“Desiderius Erasmus (1466-1536) is known by some as the premier humanist scholar, to others the compiler of the first Greek New Testament, and to others the theological spar-partner of Martin Luther (…and John Eck…and about every other theologian alive at the time). But a less popular — yet well-established — facet of his life is his political contributions through an explicitly Christian lens.
Erasmus was perhaps the greatest critic of the warfare state since the rise of Constantine. And not only did his writings relentlessly undermine war (and specific conflicts during the 1500s), but Erasmus maintained a deep suspicion about the state in general, railed against worldly empires and kingly authority in Hebrew-prophet-like fashion, mocked the vanity and incompetence of government bureaucracy, and applied the teachings of Jesus regarding peace as readily and immediately as possible. More than a theologian, a priest, or a professor, Erasmus was a pacifist.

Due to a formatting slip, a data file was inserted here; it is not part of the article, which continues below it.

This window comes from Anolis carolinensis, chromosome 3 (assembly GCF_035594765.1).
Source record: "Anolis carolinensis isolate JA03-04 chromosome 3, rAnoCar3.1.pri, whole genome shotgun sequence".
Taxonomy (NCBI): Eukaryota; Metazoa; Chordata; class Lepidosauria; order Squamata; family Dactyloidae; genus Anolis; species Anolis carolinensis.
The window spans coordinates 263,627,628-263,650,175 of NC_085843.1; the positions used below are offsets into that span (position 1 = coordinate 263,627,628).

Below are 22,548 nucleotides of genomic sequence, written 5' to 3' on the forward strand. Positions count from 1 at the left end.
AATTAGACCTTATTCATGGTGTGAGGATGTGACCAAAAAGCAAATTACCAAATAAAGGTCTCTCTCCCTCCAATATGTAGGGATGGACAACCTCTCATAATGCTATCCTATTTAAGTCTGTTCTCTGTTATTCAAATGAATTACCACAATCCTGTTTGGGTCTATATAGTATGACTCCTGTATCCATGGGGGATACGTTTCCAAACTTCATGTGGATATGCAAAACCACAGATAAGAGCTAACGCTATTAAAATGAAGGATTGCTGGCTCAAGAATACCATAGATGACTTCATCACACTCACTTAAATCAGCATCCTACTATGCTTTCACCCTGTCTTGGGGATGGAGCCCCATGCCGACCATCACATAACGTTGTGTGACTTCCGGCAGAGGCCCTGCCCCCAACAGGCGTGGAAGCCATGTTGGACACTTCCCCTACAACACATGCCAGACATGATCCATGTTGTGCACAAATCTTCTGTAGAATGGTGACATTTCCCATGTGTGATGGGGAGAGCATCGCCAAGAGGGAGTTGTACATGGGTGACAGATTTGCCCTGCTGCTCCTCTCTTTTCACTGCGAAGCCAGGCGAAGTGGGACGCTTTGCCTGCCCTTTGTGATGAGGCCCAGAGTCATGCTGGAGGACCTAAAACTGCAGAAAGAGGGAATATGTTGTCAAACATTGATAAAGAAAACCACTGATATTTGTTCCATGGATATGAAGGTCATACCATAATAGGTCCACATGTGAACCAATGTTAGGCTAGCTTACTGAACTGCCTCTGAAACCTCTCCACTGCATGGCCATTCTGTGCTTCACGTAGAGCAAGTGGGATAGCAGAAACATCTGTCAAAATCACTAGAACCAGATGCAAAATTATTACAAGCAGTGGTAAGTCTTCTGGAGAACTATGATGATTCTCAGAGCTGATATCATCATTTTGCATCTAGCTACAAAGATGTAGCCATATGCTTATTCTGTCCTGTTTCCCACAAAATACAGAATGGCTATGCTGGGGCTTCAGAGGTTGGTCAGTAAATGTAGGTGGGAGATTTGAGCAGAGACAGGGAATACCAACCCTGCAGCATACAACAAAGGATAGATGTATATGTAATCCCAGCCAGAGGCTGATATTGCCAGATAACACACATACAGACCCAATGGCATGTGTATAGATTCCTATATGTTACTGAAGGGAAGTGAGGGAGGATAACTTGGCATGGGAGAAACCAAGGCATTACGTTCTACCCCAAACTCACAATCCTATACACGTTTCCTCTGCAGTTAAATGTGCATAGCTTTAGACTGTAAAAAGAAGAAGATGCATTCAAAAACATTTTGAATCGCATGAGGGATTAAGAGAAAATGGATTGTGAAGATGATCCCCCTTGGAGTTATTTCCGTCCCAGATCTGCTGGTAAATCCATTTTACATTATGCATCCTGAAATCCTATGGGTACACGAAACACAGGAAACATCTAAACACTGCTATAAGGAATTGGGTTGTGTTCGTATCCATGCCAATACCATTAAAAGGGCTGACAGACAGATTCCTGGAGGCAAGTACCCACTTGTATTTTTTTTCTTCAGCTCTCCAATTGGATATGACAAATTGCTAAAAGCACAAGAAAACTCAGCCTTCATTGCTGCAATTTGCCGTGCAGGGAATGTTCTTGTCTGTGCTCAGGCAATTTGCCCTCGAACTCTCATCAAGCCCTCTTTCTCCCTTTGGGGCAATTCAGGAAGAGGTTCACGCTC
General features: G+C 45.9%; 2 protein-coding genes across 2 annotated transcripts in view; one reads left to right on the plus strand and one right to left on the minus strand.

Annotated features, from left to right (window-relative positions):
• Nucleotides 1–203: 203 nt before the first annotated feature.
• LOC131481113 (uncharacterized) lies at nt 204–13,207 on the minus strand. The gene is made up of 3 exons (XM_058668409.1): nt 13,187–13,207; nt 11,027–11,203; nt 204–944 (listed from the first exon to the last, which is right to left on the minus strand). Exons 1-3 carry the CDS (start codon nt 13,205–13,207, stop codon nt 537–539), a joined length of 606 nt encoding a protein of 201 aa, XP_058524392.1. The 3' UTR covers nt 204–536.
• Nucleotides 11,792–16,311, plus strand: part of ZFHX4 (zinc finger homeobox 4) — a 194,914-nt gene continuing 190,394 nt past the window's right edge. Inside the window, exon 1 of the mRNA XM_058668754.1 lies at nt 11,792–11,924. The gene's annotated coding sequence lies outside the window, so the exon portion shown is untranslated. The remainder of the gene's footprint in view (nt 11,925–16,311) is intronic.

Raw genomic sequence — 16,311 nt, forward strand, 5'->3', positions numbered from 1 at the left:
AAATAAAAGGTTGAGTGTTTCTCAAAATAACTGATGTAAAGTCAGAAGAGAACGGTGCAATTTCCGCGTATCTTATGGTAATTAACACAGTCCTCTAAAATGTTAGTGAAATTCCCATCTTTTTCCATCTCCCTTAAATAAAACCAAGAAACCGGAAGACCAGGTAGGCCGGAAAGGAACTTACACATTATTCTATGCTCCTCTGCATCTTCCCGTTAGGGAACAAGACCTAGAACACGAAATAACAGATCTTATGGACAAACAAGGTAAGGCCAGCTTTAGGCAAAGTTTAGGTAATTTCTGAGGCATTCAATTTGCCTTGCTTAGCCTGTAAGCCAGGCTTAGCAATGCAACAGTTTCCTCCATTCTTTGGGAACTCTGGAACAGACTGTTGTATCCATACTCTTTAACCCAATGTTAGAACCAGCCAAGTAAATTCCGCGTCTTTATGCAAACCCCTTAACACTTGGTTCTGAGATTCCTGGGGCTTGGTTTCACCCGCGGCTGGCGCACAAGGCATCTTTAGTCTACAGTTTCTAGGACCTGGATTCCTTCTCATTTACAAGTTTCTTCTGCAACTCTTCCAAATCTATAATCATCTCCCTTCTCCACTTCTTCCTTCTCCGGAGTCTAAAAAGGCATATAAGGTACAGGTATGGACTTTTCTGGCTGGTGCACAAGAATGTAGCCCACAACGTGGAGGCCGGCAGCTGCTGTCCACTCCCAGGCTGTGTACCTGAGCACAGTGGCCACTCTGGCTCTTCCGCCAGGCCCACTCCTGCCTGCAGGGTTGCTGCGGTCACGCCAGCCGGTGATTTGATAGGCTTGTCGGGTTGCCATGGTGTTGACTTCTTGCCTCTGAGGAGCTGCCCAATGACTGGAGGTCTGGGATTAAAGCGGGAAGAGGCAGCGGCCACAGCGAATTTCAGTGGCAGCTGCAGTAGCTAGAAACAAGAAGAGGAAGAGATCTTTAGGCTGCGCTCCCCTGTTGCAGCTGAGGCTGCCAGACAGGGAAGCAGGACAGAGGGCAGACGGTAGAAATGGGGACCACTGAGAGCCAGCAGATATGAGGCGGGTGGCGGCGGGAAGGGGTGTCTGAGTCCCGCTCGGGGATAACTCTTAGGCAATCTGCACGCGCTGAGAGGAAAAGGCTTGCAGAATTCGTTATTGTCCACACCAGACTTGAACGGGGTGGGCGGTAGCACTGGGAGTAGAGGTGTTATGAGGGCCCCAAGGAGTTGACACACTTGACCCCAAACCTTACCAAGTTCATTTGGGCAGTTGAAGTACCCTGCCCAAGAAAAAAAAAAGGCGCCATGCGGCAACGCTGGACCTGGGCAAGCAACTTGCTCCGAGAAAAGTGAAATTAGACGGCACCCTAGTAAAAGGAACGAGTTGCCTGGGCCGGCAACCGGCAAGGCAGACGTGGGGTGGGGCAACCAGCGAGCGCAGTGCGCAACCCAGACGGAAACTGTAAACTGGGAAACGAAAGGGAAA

“The true and only monarch of the world is Christ,” he writes, “and if our princes would agree together to obey His commands, we should truly have one prince and everything would flourish under Him.” Empires, after all, are just large-scale gang operations. Famous kings, rulers, and politicians are therefore little more than effectivegangsters. In Erasmus’ own words, “When you hear of Achilles, Xerxes, Cyrus, Darius or Julius, do not be overwhelmed at all by the enormous prestige of their names; you are hearing about great raging bandits.”